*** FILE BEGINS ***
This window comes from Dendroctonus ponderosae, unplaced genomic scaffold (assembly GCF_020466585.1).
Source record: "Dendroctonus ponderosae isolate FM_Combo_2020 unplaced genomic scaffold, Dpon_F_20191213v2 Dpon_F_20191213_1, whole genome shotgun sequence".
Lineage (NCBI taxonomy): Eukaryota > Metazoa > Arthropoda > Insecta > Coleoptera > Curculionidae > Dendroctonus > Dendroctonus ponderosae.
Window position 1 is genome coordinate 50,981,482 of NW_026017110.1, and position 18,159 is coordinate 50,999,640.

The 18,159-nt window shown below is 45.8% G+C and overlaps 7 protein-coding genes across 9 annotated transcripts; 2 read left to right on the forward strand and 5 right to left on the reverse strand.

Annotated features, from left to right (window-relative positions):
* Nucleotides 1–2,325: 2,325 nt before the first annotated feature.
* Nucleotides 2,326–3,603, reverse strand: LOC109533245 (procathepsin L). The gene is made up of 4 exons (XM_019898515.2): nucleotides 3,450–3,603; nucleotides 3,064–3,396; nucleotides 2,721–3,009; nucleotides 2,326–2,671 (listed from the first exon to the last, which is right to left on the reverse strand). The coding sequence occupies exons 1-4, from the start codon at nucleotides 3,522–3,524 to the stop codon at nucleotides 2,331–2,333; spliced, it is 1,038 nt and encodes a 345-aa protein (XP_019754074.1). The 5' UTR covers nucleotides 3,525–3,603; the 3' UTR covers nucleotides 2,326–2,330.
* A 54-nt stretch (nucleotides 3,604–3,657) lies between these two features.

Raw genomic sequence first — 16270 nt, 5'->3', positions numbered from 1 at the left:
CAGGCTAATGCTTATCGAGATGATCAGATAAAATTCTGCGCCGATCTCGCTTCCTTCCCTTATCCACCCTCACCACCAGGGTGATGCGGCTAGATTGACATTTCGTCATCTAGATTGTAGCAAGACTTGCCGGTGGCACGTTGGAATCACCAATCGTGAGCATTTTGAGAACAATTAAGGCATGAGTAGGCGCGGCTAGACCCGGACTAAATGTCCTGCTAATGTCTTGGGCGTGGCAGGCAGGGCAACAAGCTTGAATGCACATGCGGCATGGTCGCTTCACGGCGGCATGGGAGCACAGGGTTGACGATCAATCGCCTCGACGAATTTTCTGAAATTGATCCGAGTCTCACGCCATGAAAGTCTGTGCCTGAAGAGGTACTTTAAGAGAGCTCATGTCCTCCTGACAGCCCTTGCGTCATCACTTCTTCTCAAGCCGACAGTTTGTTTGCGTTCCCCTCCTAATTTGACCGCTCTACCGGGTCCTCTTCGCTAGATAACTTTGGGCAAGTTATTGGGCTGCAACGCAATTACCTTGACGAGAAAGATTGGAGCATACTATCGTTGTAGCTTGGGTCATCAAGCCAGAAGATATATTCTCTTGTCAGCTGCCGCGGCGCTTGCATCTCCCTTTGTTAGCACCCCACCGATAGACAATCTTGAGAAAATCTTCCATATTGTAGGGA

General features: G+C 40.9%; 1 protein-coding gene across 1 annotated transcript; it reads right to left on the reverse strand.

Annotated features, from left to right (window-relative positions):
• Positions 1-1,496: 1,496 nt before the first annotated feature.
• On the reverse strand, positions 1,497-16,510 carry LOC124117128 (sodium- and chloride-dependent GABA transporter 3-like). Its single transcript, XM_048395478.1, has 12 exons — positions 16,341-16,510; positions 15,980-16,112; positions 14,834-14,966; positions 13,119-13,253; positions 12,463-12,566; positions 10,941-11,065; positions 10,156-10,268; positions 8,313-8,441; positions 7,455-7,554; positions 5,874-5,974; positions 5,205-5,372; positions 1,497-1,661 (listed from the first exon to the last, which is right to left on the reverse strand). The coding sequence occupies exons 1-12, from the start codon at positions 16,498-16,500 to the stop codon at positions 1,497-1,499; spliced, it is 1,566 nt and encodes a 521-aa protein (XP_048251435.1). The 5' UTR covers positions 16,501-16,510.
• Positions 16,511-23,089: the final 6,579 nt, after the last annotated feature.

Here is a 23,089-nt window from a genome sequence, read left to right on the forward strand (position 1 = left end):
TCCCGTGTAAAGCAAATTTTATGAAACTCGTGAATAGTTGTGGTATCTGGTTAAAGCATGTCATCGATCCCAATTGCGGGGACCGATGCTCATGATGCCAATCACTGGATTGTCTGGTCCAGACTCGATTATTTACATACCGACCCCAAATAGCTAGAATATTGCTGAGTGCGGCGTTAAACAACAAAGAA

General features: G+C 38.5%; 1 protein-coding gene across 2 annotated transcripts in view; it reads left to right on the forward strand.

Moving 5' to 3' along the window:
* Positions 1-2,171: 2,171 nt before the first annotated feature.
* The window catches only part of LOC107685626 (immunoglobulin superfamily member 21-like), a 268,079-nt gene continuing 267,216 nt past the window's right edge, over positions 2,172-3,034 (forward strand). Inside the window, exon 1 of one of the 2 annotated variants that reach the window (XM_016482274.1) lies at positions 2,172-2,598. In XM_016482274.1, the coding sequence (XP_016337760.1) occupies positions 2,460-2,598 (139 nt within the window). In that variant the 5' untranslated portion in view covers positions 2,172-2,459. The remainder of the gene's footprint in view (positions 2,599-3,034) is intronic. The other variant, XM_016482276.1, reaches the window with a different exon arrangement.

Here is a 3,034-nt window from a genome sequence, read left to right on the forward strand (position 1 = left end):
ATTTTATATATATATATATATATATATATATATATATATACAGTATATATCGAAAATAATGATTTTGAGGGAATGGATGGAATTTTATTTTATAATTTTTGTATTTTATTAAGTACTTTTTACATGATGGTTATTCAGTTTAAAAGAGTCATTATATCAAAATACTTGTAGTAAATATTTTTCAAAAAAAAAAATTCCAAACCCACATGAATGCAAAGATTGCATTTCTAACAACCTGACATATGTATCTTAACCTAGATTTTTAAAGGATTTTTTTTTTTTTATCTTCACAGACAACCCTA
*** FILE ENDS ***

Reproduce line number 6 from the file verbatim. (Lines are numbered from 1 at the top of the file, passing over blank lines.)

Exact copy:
Annotated features, from left to right (window-relative positions):